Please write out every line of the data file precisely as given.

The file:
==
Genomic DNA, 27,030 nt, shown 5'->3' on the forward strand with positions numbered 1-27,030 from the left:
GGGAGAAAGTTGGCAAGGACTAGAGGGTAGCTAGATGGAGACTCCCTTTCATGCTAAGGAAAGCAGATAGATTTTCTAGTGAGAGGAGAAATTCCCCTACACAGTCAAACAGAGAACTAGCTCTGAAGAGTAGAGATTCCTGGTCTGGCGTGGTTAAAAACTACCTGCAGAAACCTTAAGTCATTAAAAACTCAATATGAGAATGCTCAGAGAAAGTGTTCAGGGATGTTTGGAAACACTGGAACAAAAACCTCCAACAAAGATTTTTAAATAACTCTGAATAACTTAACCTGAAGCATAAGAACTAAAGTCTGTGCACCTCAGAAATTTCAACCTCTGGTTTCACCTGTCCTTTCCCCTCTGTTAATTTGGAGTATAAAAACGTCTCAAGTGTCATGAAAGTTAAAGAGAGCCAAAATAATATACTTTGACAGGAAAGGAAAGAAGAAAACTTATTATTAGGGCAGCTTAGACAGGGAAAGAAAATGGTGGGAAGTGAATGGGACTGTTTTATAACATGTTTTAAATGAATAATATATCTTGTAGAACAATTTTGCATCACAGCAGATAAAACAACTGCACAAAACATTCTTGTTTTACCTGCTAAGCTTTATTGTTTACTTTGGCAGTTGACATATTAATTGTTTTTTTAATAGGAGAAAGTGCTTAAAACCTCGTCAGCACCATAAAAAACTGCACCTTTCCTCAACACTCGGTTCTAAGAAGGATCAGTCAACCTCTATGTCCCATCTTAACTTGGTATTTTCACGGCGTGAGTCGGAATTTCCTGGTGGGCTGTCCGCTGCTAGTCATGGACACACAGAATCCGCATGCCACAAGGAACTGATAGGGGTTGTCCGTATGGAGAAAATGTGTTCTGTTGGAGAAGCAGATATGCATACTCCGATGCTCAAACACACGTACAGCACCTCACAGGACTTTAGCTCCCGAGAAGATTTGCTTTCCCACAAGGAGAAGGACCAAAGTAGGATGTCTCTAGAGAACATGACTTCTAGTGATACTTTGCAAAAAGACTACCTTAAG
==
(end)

Genomic DNA, 27,030 nt, shown 5'->3' on the forward strand with positions numbered 1-27,030 from the left:
GGGAGAAAGTTGGCAAGGACTAGAGGGTAGCTAGATGGAGACTCCCTTTCATGCTAAGGAAAGCAGATAGATTTTCTAGTGAGAGGAGAAATTCCCCTACACAGTCAAACAGAGAACTAGCTCTGAAGAGTAGAGATTCCTGGTCTGGCGTGGTTAAAAACTACCTGCAGAAACCTTAAGTCATTAAAAACTCAATATGAGAATGCTCAGAGAAAGTGTTCAGGGATGTTTGGAAACACTGGAACAAAAACCTCCAACAAAGATTTTTAAATAACTCTGAATAACTTAACCTGAAGCATAAGAACTAAAGTCTGTGCACCTCAGAAATTTCAACCTCTGGTTTCACCTGTCCTTTCCCCTCTGTTAATTTGGAGTATAAAAACGTCTCAAGTGTCATGAAAGTTAAAGAGAGCCAAAATAATATACTTTGACAGGAAAGGAAAGAAGAAAACTTATTATTAGGGCAGCTTAGACAGGGAAAGAAAATGGTGGGAAGTGAATGGGACTGTTTTATAACATGTTTTAAATGAATAATATATCTTGTAGAACAATTTTGCATCACAGCAGATAAAACAACTGCACAAAACATTCTTGTTTTACCTGCTAAGCTTTATTGTTTACTTTGGCAGTTGACATATTAATTGTTTTTTTAATAGGAGAAAGTGCTTAAAACCTCGTCAGCACCATAAAAAACTGCACCTTTCCTCAACACTCGGTTCTAAGAAGGATCAGTCAACCTCTATGTCCCATCTTAACTTGGTATTTTCACGGCGTGAGTCGGAATTTCCTGGTGGGCTGTCCGCTGCTAGTCATGGACACACAGAATCCGCATGCCACAAGGAACTGATAGGGGTTGTCCGTATGGAGAAAATGTGTTCTGTTGGAGAAGCAGATATGCATACTCCGATGCTCAAACACACGTACAGCACCTCACAGGACTTTAGCTCCCGAGAAGATTTGCTTTCCCACAAGGAGAAGGACCAAAGTAGGATGTCTCTAGAGAACATGACTTCTAGTGATACTTTGCAAAAAGACTACCTTAAG